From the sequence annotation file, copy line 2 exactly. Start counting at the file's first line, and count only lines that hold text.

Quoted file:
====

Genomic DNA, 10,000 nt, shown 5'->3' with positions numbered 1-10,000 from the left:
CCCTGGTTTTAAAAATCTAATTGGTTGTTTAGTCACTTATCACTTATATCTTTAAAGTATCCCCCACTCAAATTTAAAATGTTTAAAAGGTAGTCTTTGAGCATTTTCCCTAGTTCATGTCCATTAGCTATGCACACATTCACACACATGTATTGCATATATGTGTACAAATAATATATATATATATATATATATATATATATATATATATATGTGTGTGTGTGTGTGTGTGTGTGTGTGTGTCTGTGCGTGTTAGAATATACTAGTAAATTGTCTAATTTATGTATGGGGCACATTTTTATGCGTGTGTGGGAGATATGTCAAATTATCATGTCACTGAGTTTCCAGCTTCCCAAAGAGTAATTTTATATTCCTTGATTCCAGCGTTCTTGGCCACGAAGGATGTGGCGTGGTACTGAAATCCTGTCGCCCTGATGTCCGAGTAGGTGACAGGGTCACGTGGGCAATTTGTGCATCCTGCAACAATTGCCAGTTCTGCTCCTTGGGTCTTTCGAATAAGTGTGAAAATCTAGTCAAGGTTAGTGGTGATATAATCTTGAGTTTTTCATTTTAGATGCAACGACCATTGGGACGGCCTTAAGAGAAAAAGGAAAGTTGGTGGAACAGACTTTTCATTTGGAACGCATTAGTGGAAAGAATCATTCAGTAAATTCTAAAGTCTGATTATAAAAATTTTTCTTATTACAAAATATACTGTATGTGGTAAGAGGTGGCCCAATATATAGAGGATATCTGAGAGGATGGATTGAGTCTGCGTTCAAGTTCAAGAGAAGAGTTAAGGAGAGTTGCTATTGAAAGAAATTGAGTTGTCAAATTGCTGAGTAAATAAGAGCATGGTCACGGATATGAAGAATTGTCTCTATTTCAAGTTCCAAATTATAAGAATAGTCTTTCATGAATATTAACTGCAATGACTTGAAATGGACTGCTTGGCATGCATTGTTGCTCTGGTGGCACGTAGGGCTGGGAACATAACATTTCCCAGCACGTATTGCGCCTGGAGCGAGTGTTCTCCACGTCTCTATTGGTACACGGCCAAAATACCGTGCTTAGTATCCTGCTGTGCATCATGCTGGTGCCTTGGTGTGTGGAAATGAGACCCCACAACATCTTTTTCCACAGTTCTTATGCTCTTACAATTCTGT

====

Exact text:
CCCTGGTTTTAAAAATCTAATTGGTTGTTTAGTCACTTATCACTTATATCTTTAAAGTATCCCCCACTCAAATTTAAAATGTTTAAAAGGTAGTCTTTGAGCATTTTCCCTAGTTCATGTCCATTAGCTATGCACACATTCACACACATGTATTGCATATATGTGTACAAATAATATATATATATATATATATATATATATATATATATATATGTGTGTGTGTGTGTGTGTGTGTGTGTGTGTCTGTGCGTGTTAGAATATACTAGTAAATTGTCTAATTTATGTATGGGGCACATTTTTATGCGTGTGTGGGAGATATGTCAAATTATCATGTCACTGAGTTTCCAGCTTCCCAAAGAGTAATTTTATATTCCTTGATTCCAGCGTTCTTGGCCACGAAGGATGTGGCGTGGTACTGAAATCCTGTCGCCCTGATGTCCGAGTAGGTGACAGGGTCACGTGGGCAATTTGTGCATCCTGCAACAATTGCCAGTTCTGCTCCTTGGGTCTTTCGAATAAGTGTGAAAATCTAGTCAAGGTTAGTGGTGATATAATCTTGAGTTTTTCATTTTAGATGCAACGACCATTGGGACGGCCTTAAGAGAAAAAGGAAAGTTGGTGGAACAGACTTTTCATTTGGAACGCATTAGTGGAAAGAATCATTCAGTAAATTCTAAAGTCTGATTATAAAAATTTTTCTTATTACAAAATATACTGTATGTGGTAAGAGGTGGCCCAATATATAGAGGATATCTGAGAGGATGGATTGAGTCTGCGTTCAAGTTCAAGAGAAGAGTTAAGGAGAGTTGCTATTGAAAGAAATTGAGTTGTCAAATTGCTGAGTAAATAAGAGCATGGTCACGGATATGAAGAATTGTCTCTATTTCAAGTTCCAAATTATAAGAATAGTCTTTCATGAATATTAACTGCAATGACTTGAAATGGACTGCTTGGCATGCATTGTTGCTCTGGTGGCACGTAGGGCTGGGAACATAACATTTCCCAGCACGTATTGCGCCTGGAGCGAGTGTTCTCCACGTCTCTATTGGTACACGGCCAAAATACCGTGCTTAGTATCCTGCTGTGCATCATGCTGGTGCCTTGGTGTGTGGAAATGAGACCCCACAACATCTTTTTCCACAGTTCTTATGCTCTTACAATTCTGT